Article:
During the first two years of the corridor project, most of the work will be on the road networks. Work on the dock will come last. “Until we had the National Trade Corridors Fund funding, we really couldn’t move forward with the dock,” Mr. Johnson said, estimating that permitting for the dock, including environmental assessments, will take 12 to 18 months. “So that puts us into mid year 2020, 2021 before we’re going to hit the field.”
Having worked for about 30 years with Nova Chemicals in engineering and project management, Mr. Johnson is all too familiar with the limitations of the existing infrastructure. “I’ve paid for a lot of these loads through various expansion projects,” he said.
Moving a large module from a fabricator to the harbour can cost “anywhere from $50,000 to $250,000, depending on the size and length of the load,” Mr. Johnson said. That additional cost can make it impossible for local contractors to compete in highly competitive markets. A backgrounder on the corridor project outlines what kind of money is at stake. Each module costs from $250,000 to $1.5 million to build, with half that cost in direct high-skilled labour.
A 2016 business case study by consultants CPCS estimated the corridor project would, over 30 years, create 2,613 full-time jobs, add $263 million in gross domestic product, and generate tax revenues of $21.4 million (in 2010 Canadian dollar). “It’s going to open up the region,” said Mr. Hill, whose company is part of the industrial alliance.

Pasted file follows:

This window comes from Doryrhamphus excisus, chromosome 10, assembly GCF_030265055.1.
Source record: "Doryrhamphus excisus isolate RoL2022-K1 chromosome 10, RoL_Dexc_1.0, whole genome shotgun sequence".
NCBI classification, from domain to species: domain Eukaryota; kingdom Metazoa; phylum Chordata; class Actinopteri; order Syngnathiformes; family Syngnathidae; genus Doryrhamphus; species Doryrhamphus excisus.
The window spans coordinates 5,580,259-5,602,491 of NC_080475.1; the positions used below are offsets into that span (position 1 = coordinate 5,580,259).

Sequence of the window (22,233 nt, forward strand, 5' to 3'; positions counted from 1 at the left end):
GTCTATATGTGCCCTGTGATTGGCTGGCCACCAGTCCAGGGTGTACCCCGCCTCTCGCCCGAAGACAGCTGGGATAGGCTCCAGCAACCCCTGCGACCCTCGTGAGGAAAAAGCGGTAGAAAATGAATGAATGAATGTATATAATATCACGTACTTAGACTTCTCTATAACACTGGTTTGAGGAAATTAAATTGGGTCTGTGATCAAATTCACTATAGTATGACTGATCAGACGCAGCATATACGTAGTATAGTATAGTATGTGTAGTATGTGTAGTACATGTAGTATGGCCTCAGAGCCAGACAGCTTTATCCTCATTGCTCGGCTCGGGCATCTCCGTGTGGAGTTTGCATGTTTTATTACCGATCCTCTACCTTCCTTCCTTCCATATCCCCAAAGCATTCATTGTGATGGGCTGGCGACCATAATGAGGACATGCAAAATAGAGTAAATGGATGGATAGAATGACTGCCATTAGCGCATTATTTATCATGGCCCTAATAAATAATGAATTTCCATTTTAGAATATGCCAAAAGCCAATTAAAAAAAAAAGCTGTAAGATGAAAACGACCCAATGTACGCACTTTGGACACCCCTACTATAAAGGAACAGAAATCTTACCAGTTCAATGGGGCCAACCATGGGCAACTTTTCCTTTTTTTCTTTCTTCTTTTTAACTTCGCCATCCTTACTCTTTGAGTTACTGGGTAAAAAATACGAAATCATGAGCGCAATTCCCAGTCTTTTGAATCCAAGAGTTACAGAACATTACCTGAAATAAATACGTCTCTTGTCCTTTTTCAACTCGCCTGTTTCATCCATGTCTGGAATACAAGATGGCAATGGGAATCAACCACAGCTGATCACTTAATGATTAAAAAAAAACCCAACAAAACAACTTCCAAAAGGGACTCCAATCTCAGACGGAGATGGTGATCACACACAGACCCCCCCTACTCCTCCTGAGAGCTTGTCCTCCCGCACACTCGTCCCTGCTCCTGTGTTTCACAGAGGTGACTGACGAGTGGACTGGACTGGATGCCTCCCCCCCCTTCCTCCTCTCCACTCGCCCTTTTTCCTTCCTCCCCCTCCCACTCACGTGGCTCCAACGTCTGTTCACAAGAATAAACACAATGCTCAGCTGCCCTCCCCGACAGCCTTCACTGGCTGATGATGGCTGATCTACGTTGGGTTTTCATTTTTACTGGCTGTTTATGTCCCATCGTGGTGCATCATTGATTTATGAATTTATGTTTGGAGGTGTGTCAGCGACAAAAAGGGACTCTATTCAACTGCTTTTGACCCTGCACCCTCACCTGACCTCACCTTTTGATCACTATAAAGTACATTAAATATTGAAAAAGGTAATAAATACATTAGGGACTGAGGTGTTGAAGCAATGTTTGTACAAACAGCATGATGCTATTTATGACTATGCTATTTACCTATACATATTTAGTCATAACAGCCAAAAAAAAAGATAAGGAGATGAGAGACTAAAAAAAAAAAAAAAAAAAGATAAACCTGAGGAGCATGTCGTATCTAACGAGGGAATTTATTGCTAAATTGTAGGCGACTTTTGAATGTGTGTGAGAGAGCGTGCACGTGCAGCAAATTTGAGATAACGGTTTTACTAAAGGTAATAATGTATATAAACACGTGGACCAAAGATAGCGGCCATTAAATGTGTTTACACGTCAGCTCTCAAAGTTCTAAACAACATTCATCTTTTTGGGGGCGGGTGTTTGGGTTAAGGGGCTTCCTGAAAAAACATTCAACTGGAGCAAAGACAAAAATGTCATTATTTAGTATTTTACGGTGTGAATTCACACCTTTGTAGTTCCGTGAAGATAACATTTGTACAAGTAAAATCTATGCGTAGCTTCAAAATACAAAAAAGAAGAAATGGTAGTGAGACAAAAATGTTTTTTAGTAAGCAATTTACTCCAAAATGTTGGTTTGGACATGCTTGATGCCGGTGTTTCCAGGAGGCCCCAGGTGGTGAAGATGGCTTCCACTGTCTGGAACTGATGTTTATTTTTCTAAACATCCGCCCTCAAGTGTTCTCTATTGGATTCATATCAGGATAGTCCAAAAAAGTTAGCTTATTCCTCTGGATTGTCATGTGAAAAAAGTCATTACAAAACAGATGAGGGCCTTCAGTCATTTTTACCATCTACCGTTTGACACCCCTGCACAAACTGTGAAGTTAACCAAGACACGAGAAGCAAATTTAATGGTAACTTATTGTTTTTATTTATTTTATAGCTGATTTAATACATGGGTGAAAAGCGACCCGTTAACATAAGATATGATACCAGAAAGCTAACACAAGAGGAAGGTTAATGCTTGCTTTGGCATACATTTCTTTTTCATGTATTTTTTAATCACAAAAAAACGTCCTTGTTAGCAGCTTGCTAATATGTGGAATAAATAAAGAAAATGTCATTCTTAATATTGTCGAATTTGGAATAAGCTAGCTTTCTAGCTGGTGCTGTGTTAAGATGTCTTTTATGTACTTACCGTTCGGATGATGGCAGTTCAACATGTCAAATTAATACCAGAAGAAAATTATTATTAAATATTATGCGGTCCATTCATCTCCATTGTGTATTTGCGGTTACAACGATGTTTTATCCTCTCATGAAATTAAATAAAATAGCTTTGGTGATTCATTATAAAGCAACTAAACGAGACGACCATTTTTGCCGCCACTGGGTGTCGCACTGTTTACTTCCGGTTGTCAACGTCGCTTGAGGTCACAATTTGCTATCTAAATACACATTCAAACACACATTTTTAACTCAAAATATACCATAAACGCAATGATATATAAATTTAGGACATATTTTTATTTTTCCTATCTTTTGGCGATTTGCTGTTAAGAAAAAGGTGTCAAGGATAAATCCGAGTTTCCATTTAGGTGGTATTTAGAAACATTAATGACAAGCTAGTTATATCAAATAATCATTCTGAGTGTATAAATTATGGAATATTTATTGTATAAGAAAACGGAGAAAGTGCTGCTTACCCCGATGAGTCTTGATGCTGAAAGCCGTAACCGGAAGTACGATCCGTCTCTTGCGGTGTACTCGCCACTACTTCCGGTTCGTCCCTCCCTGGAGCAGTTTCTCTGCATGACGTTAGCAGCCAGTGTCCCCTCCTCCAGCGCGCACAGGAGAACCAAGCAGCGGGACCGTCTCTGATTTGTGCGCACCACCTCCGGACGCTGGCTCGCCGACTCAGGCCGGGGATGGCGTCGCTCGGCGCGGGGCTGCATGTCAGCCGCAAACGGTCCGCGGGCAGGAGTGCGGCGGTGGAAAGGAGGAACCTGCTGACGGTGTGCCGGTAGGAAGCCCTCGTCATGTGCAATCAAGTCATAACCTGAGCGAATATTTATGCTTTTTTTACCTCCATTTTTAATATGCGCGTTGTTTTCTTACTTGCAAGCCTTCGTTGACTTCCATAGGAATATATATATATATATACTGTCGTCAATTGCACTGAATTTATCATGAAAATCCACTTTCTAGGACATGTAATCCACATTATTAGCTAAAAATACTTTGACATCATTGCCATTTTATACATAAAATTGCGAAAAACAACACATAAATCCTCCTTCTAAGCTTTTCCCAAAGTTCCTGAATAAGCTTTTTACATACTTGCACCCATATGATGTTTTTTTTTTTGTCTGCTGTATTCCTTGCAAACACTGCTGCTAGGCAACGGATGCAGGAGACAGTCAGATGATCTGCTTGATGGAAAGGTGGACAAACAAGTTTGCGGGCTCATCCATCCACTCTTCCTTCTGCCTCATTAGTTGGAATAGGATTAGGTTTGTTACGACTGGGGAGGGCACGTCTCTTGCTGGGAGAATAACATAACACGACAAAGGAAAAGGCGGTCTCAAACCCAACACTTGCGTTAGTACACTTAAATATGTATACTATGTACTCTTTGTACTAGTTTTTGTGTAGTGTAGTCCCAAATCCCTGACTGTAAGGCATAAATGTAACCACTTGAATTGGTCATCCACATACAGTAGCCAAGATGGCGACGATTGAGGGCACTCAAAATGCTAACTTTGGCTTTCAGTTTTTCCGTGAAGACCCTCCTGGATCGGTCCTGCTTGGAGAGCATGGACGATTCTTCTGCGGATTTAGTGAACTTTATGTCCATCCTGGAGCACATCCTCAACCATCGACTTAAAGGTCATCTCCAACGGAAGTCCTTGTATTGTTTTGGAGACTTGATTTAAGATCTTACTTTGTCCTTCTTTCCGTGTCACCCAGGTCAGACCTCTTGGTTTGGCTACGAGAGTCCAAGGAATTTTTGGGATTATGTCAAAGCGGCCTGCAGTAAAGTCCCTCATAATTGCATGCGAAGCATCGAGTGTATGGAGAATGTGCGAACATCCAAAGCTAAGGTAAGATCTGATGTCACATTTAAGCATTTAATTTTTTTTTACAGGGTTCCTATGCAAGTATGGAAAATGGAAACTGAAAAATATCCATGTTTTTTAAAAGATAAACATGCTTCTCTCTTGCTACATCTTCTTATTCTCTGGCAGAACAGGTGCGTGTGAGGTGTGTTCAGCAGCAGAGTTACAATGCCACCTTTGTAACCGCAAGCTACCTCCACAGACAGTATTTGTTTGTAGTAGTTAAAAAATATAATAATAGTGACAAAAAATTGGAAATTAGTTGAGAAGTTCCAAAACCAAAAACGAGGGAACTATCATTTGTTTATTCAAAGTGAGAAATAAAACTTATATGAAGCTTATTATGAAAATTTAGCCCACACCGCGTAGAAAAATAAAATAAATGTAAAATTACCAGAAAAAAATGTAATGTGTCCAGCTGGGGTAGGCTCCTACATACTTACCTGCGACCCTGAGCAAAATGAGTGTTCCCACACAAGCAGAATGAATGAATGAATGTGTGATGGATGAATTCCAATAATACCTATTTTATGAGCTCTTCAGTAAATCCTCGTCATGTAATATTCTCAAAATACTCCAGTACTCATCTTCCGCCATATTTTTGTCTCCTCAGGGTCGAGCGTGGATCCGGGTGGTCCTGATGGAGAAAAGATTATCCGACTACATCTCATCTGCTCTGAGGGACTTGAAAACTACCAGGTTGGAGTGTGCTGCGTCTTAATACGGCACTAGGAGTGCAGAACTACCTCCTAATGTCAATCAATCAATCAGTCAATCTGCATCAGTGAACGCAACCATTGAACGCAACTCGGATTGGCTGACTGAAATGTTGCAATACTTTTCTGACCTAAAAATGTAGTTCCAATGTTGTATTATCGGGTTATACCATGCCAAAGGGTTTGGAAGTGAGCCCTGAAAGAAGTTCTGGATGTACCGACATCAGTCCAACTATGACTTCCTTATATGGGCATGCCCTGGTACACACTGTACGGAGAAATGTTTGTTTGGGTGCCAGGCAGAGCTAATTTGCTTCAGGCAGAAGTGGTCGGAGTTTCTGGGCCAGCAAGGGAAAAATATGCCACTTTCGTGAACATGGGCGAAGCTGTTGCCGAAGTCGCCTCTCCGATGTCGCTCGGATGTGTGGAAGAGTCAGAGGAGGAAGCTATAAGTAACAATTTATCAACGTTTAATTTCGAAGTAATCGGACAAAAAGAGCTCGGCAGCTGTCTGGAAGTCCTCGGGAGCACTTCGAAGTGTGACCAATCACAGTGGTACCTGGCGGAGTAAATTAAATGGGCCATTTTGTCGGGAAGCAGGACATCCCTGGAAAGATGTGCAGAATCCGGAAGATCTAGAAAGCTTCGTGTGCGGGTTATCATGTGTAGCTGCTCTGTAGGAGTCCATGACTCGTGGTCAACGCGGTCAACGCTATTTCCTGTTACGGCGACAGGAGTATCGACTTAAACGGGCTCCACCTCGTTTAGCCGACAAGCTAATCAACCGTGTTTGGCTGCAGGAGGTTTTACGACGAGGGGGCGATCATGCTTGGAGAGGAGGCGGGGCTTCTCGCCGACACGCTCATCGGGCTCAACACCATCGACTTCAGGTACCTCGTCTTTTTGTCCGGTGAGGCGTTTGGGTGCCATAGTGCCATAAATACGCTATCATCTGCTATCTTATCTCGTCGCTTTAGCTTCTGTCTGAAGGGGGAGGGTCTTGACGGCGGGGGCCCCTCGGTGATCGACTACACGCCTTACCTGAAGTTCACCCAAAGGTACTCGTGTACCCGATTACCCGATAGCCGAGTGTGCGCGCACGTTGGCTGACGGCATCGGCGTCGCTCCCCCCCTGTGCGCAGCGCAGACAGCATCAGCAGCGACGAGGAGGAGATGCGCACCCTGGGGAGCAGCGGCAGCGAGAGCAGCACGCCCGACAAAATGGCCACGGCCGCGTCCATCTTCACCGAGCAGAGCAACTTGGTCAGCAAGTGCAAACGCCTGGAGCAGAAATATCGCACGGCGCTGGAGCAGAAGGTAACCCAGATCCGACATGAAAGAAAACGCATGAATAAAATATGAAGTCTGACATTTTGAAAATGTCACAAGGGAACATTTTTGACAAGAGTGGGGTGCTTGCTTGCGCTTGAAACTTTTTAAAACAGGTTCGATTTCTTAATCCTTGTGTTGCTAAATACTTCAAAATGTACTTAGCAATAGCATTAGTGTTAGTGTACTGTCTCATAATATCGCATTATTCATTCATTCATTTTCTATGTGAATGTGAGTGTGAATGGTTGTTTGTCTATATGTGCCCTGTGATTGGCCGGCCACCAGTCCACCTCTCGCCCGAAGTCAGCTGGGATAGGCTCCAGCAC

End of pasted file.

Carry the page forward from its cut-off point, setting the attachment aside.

For LamSar, which has an office in the United Arab Emirates, the corridor will help position it as a supplier to the petrochemical industries in that region. “This will give us a definite leg up when it comes to being able to fabricate locally in the Sarnia-Lambton region, and deliver to dockside without it being debilitating in costs,” Mr. Hill added.
The corridor project won’t just help big fabricators like LamSar, which has 300 to 400 employees, but also smaller companies that support those industries. “We like to view this project as an economic development project versus an infrastructure project,” said Rick Perdeaux, Chairman of the Sarnia Lambton Industrial Alliance. He owns Toolrite Engineering, which has three machine shops in the Sarnia area. Toolright doesn’t make the modules but it manufactures parts, such as reciprocating equipment, that go into those massive builds. “It’s an active time right now within our community,” Mr. Perdeaux said. “And I’m very happy to see the forward progress that’s being made.”
The region’s petrochemical and associated manufacturing industries support 5,530 direct jobs, and industries serving the manufacturers support 3,468 direct jobs, according to an oversize load corridor handout. “In this area there are enough fabricators and enough employees that are going to potentially benefit in a big way when this project is finished in a couple of years’ time,” Mr. Hill predicted.
The corridor will enable fabricators to use their technical expertise to exploit other global markets, in addition to the petrochemical space, Mr. Johnson said. “We need to maintain that cluster through the downturns in the petrochemical valley,” he said. “So if this can help them maintain a solid base of skilled labour, then that helps the entire area.”